A story in ComputerWeekly says that UK Home Office minister Vernon Coakertold has informed the Association of Chief Police Officers (ACPO) that he did not have the Â£1.3 million to help kick-start the national e-crime unit.
According to the story, "ACPO has been pressing the government for Â£1.3m as seed capital for a 45-strong national e-crime unit, which would be funded jointly by the private sector. ACPO said it hoped the cash would give the private sector the confidence to contribute towards the Â£4.5m cost of the unit."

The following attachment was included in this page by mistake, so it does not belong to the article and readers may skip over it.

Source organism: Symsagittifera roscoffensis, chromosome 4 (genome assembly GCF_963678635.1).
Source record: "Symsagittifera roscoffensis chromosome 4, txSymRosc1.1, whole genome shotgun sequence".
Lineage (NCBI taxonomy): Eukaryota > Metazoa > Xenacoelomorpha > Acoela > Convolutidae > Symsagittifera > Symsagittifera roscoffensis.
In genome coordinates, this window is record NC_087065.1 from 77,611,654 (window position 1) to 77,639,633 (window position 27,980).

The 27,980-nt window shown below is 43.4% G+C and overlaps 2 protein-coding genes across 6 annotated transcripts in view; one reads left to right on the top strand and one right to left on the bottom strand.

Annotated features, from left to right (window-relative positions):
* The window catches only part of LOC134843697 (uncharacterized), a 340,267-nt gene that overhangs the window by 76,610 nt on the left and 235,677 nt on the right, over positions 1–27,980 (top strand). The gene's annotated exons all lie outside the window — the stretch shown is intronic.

Last August, the House of Lords Science and Technology Committee issued a report demanding that the government do more about e-crime. A Home Office spokesperson responded when the report was published that the government was examining the report and would respond shortly.
The answer is now in.
I supposed it is a matter of the cost/benefit assessment: at least Â£2.4 billion losses in e-crime per annum against Â£1.3 million to help start a crime unit to investigate them still doesn't make the government's priority investment cut.